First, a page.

Once Upon a Time, Politics Existed in a Place Called America

Once Upon a Time, Politics Existed in a Place Called America

Once Upon a Time, Politics Existed in a Place Called America

The flood of money into Washington has changed all that.


Has money killed real political conversation in America?

That was the question being discussed at a panel featuring The Nation's John Nichols, Lee Fang, Mickey Edwards and Mark Leibovich at this year's Tucson Book Festival.

"Once upon a time, politics existed beyond Washington—it existed in this place called America," Nichols said. "You had local newspapers, local radio stations, local TV stations that gave you something other than the weather. And we actually had some sort of discourse. That's over. [There's] staggeringly limited coverage of anything that isn't happening in Washington."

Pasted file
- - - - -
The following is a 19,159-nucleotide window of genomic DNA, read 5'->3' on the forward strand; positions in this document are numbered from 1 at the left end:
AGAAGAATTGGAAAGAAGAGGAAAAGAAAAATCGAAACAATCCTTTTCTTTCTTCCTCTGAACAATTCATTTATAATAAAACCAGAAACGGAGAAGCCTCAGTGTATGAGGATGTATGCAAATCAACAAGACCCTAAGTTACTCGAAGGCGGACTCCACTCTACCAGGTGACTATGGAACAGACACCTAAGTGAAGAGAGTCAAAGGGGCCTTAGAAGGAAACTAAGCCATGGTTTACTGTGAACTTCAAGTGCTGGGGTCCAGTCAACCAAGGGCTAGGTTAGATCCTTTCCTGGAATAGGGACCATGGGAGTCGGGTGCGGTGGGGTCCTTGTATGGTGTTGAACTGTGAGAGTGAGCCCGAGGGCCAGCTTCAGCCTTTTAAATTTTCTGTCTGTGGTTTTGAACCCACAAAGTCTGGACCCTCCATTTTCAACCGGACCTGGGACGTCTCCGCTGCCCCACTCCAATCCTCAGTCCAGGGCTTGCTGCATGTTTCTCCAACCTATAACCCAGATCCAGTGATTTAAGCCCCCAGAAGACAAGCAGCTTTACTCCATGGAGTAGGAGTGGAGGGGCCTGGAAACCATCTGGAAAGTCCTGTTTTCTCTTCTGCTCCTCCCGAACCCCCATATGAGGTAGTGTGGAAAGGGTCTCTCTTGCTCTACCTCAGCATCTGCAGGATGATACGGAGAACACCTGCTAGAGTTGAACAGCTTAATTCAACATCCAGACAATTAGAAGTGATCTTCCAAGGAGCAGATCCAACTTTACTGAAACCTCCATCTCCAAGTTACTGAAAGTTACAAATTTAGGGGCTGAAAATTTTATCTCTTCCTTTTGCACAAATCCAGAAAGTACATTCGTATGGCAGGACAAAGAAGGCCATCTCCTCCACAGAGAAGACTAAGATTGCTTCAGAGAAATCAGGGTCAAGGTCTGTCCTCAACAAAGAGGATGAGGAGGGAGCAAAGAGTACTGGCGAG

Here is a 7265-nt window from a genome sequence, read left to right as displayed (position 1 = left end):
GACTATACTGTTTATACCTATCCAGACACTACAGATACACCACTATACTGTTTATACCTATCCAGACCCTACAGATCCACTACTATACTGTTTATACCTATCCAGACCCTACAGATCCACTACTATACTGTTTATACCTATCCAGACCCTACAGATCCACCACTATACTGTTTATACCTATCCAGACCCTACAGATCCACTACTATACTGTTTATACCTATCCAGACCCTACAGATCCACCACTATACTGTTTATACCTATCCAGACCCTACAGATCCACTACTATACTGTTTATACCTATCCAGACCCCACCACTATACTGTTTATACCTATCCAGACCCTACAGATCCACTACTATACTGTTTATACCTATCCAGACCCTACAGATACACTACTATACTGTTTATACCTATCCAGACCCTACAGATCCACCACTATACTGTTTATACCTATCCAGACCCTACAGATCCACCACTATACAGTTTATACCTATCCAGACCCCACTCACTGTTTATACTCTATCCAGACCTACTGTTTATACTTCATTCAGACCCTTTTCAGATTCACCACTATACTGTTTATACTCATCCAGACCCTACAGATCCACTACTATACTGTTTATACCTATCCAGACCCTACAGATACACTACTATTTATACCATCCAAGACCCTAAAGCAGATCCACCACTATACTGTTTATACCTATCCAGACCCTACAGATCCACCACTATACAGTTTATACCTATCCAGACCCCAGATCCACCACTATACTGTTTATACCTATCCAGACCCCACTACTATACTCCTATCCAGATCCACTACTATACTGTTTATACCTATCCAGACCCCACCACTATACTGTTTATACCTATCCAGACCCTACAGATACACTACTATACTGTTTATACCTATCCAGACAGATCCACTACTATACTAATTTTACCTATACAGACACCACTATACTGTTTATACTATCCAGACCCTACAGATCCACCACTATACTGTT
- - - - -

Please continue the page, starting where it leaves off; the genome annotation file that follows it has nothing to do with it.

Lee Fang went on to describe the culture of corruption on Capitol Hill, pointing to the blurred lines between industries and their regulators. “You see the lobbyists on television who are giving you the news, but they’re not disclosed as lobbyists," he said. "They’re portrayed as independent Republican or Democratic strategists when in fact they’re working for the industries that they’re talking about.”

—Nadia Kanji


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